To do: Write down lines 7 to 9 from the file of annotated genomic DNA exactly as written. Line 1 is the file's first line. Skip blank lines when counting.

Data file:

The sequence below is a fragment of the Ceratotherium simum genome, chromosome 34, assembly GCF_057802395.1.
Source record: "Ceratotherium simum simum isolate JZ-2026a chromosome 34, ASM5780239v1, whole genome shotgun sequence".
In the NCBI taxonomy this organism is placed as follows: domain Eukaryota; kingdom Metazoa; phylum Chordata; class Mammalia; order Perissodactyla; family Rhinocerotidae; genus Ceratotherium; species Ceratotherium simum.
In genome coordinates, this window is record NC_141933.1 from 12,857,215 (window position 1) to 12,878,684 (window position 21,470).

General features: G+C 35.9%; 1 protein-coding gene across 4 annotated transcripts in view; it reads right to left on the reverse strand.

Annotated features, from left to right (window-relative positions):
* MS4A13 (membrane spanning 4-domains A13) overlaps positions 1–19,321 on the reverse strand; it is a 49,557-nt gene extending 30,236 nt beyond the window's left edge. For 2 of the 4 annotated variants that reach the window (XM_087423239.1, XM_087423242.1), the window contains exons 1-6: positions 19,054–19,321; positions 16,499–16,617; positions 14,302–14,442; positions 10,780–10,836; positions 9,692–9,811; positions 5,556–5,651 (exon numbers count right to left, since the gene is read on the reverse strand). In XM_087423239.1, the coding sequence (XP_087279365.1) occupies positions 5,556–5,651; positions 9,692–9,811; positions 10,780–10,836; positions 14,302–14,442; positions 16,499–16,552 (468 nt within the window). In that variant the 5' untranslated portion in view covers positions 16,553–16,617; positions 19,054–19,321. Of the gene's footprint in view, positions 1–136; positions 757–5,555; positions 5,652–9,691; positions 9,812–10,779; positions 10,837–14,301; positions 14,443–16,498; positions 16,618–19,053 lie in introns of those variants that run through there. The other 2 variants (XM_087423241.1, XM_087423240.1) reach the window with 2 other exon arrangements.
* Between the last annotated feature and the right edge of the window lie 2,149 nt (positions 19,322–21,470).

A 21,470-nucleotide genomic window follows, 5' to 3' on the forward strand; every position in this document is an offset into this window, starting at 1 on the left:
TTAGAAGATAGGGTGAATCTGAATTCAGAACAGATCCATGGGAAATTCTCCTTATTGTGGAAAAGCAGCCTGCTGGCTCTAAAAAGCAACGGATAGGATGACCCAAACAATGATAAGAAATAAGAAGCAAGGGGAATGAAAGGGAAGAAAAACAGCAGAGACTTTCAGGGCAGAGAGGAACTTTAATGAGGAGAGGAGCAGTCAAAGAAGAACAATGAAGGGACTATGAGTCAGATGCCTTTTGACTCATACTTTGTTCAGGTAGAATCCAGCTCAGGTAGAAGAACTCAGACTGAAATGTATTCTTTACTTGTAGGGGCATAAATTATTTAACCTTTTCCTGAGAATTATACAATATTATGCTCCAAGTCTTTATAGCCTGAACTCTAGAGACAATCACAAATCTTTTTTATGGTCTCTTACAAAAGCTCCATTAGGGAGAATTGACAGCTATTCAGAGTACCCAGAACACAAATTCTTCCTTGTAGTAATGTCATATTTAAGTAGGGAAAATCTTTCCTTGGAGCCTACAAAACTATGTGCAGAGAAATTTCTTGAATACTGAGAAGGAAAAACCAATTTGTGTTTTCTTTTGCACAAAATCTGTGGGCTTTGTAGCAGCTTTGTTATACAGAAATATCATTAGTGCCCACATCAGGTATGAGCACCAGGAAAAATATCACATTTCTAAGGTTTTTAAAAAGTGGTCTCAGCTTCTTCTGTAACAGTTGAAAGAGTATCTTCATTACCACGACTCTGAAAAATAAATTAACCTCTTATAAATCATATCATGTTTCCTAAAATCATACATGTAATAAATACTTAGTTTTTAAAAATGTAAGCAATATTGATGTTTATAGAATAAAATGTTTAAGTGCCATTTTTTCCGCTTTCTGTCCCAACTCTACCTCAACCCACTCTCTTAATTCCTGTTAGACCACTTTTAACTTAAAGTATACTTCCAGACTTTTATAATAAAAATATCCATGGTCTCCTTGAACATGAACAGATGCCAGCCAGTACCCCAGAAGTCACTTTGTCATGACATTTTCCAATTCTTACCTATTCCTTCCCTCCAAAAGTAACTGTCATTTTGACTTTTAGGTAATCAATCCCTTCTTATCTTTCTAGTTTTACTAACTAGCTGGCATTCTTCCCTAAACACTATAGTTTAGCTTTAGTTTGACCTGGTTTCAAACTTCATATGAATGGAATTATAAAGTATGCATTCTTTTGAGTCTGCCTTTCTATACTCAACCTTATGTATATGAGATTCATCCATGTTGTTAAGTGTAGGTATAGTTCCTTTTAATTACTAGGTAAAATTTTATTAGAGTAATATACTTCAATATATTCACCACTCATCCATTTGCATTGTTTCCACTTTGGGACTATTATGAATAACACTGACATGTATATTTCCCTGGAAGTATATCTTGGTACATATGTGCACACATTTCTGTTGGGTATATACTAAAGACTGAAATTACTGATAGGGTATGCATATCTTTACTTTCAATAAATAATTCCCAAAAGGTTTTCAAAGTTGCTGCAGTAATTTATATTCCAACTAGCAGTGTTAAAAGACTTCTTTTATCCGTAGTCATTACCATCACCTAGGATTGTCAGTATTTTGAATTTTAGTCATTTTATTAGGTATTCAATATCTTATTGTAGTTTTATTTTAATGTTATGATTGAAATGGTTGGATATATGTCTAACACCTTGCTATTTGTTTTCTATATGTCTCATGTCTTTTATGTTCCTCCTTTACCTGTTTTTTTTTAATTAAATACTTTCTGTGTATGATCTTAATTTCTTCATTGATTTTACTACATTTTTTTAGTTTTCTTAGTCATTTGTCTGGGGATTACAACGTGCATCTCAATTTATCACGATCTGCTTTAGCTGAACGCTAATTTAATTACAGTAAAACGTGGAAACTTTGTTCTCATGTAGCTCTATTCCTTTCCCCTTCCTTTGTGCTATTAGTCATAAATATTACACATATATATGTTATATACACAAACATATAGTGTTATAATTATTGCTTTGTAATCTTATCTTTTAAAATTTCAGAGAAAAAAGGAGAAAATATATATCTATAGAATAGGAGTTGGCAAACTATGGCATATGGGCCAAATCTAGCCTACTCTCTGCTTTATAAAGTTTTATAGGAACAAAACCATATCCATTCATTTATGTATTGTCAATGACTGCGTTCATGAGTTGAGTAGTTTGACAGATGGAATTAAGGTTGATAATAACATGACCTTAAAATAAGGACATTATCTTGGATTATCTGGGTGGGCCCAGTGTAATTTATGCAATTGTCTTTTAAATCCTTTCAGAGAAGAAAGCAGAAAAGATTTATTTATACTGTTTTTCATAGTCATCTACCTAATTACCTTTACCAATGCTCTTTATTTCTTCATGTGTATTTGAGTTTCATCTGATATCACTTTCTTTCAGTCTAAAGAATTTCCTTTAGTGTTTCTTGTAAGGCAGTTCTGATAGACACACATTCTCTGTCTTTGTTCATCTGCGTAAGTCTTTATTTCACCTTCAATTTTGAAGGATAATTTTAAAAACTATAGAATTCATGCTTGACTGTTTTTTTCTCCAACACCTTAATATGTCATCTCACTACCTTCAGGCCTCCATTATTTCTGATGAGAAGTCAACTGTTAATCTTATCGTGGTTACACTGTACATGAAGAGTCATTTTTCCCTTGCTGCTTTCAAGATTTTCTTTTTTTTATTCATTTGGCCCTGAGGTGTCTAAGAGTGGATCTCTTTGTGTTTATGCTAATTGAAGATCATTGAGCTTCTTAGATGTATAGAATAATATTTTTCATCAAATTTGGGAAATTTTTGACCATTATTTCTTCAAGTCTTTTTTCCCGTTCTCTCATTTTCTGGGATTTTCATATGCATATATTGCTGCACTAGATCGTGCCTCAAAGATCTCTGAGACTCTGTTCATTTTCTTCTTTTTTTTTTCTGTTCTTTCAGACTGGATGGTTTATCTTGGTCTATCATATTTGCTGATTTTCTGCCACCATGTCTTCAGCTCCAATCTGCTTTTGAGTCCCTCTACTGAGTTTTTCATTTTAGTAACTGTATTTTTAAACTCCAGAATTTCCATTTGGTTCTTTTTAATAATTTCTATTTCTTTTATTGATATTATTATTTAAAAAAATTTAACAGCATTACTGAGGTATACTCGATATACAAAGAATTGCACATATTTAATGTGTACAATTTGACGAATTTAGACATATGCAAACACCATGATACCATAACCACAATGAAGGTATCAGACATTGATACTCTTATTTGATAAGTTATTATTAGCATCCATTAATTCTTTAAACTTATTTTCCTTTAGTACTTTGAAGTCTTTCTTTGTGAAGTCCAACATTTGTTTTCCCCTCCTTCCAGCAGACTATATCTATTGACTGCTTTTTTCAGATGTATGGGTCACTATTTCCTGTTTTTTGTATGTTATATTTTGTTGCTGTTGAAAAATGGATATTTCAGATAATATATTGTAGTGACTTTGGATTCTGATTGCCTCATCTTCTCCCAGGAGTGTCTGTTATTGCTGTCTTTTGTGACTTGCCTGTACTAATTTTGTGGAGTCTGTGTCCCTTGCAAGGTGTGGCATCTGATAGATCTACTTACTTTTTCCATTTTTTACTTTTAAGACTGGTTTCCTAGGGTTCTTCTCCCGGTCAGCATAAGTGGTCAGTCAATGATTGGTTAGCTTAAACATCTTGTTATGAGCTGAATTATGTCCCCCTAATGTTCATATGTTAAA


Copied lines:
* MS4A13 (membrane spanning 4-domains A13) overlaps positions 1–19,321 on the reverse strand; it is a 49,557-nt gene extending 30,236 nt beyond the window's left edge. For 2 of the 4 annotated variants that reach the window (XM_087423239.1, XM_087423242.1), the window contains exons 1-6: positions 19,054–19,321; positions 16,499–16,617; positions 14,302–14,442; positions 10,780–10,836; positions 9,692–9,811; positions 5,556–5,651 (exon numbers count right to left, since the gene is read on the reverse strand). In XM_087423239.1, the coding sequence (XP_087279365.1) occupies positions 5,556–5,651; positions 9,692–9,811; positions 10,780–10,836; positions 14,302–14,442; positions 16,499–16,552 (468 nt within the window). In that variant the 5' untranslated portion in view covers positions 16,553–16,617; positions 19,054–19,321. Of the gene's footprint in view, positions 1–136; positions 757–5,555; positions 5,652–9,691; positions 9,812–10,779; positions 10,837–14,301; positions 14,443–16,498; positions 16,618–19,053 lie in introns of those variants that run through there. The other 2 variants (XM_087423241.1, XM_087423240.1) reach the window with 2 other exon arrangements.
* Between the last annotated feature and the right edge of the window lie 2,149 nt (positions 19,322–21,470).

A 21,470-nucleotide genomic window follows, 5' to 3' on the forward strand; every position in this document is an offset into this window, starting at 1 on the left: